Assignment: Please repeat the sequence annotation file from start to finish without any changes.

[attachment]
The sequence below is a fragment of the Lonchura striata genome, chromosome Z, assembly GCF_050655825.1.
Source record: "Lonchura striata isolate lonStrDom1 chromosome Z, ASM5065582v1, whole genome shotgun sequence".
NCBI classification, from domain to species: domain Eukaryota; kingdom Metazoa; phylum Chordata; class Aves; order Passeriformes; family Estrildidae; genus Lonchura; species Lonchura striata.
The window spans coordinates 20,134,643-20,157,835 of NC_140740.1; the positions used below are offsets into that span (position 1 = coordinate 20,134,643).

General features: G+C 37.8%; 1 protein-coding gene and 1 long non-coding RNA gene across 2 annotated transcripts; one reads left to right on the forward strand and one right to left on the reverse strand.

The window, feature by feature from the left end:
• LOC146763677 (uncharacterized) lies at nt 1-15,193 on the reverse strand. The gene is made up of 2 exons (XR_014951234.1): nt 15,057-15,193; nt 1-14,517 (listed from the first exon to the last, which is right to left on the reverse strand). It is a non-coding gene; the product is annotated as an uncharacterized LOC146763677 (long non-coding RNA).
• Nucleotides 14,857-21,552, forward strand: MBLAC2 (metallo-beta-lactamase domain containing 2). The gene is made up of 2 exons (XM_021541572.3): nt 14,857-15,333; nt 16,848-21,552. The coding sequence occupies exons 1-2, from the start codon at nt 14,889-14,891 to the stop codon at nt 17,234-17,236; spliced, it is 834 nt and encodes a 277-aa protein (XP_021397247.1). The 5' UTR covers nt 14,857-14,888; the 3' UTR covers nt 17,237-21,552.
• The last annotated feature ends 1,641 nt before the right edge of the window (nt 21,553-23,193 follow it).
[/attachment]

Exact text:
The sequence below is a fragment of the Lonchura striata genome, chromosome Z, assembly GCF_050655825.1.
Source record: "Lonchura striata isolate lonStrDom1 chromosome Z, ASM5065582v1, whole genome shotgun sequence".
NCBI classification, from domain to species: domain Eukaryota; kingdom Metazoa; phylum Chordata; class Aves; order Passeriformes; family Estrildidae; genus Lonchura; species Lonchura striata.
The window spans coordinates 20,134,643-20,157,835 of NC_140740.1; the positions used below are offsets into that span (position 1 = coordinate 20,134,643).

General features: G+C 37.8%; 1 protein-coding gene and 1 long non-coding RNA gene across 2 annotated transcripts; one reads left to right on the forward strand and one right to left on the reverse strand.

The window, feature by feature from the left end:
• LOC146763677 (uncharacterized) lies at nt 1-15,193 on the reverse strand. The gene is made up of 2 exons (XR_014951234.1): nt 15,057-15,193; nt 1-14,517 (listed from the first exon to the last, which is right to left on the reverse strand). It is a non-coding gene; the product is annotated as an uncharacterized LOC146763677 (long non-coding RNA).
• Nucleotides 14,857-21,552, forward strand: MBLAC2 (metallo-beta-lactamase domain containing 2). The gene is made up of 2 exons (XM_021541572.3): nt 14,857-15,333; nt 16,848-21,552. The coding sequence occupies exons 1-2, from the start codon at nt 14,889-14,891 to the stop codon at nt 17,234-17,236; spliced, it is 834 nt and encodes a 277-aa protein (XP_021397247.1). The 5' UTR covers nt 14,857-14,888; the 3' UTR covers nt 17,237-21,552.
• The last annotated feature ends 1,641 nt before the right edge of the window (nt 21,553-23,193 follow it).